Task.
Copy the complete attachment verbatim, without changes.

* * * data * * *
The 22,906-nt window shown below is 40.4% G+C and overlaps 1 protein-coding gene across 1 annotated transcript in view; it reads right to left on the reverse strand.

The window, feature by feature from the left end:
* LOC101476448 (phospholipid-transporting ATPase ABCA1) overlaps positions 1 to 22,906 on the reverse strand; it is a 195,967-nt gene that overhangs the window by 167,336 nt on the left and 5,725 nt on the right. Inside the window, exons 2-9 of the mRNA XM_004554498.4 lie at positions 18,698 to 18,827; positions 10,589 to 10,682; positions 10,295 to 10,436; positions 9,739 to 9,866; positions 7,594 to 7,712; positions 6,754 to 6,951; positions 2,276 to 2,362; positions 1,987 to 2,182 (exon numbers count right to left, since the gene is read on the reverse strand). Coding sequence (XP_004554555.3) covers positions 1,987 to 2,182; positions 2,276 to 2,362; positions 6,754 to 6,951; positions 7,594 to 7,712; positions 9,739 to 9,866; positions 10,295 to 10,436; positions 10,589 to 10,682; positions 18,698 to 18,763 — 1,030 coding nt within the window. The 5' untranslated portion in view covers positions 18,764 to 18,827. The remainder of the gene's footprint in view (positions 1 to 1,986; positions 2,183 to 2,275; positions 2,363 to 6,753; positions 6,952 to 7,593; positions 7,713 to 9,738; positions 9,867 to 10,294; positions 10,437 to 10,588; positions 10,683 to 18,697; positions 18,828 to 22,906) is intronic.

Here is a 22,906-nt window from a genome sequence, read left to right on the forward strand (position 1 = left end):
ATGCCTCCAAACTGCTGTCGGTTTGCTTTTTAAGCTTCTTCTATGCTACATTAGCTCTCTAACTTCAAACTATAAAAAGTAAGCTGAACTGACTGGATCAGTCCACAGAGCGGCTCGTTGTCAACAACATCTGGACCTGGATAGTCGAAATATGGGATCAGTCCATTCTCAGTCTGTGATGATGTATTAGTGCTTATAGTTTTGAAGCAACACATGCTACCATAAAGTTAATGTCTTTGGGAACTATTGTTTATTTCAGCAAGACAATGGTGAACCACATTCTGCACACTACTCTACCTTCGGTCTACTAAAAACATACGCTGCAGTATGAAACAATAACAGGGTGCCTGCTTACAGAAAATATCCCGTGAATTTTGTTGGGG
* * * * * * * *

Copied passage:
The 22,906-nt window shown below is 40.4% G+C and overlaps 1 protein-coding gene across 1 annotated transcript in view; it reads right to left on the reverse strand.

The window, feature by feature from the left end:
* LOC101476448 (phospholipid-transporting ATPase ABCA1) overlaps positions 1 to 22,906 on the reverse strand; it is a 195,967-nt gene that overhangs the window by 167,336 nt on the left and 5,725 nt on the right. Inside the window, exons 2-9 of the mRNA XM_004554498.4 lie at positions 18,698 to 18,827; positions 10,589 to 10,682; positions 10,295 to 10,436; positions 9,739 to 9,866; positions 7,594 to 7,712; positions 6,754 to 6,951; positions 2,276 to 2,362; positions 1,987 to 2,182 (exon numbers count right to left, since the gene is read on the reverse strand). Coding sequence (XP_004554555.3) covers positions 1,987 to 2,182; positions 2,276 to 2,362; positions 6,754 to 6,951; positions 7,594 to 7,712; positions 9,739 to 9,866; positions 10,295 to 10,436; positions 10,589 to 10,682; positions 18,698 to 18,763 — 1,030 coding nt within the window. The 5' untranslated portion in view covers positions 18,764 to 18,827. The remainder of the gene's footprint in view (positions 1 to 1,986; positions 2,183 to 2,275; positions 2,363 to 6,753; positions 6,952 to 7,593; positions 7,713 to 9,738; positions 9,867 to 10,294; positions 10,437 to 10,588; positions 10,683 to 18,697; positions 18,828 to 22,906) is intronic.

Here is a 22,906-nt window from a genome sequence, read left to right on the forward strand (position 1 = left end):
ATGCCTCCAAACTGCTGTCGGTTTGCTTTTTAAGCTTCTTCTATGCTACATTAGCTCTCTAACTTCAAACTATAAAAAGTAAGCTGAACTGACTGGATCAGTCCACAGAGCGGCTCGTTGTCAACAACATCTGGACCTGGATAGTCGAAATATGGGATCAGTCCATTCTCAGTCTGTGATGATGTATTAGTGCTTATAGTTTTGAAGCAACACATGCTACCATAAAGTTAATGTCTTTGGGAACTATTGTTTATTTCAGCAAGACAATGGTGAACCACATTCTGCACACTACTCTACCTTCGGTCTACTAAAAACATACGCTGCAGTATGAAACAATAACAGGGTGCCTGCTTACAGAAAATATCCCGTGAATTTTGTTGGGG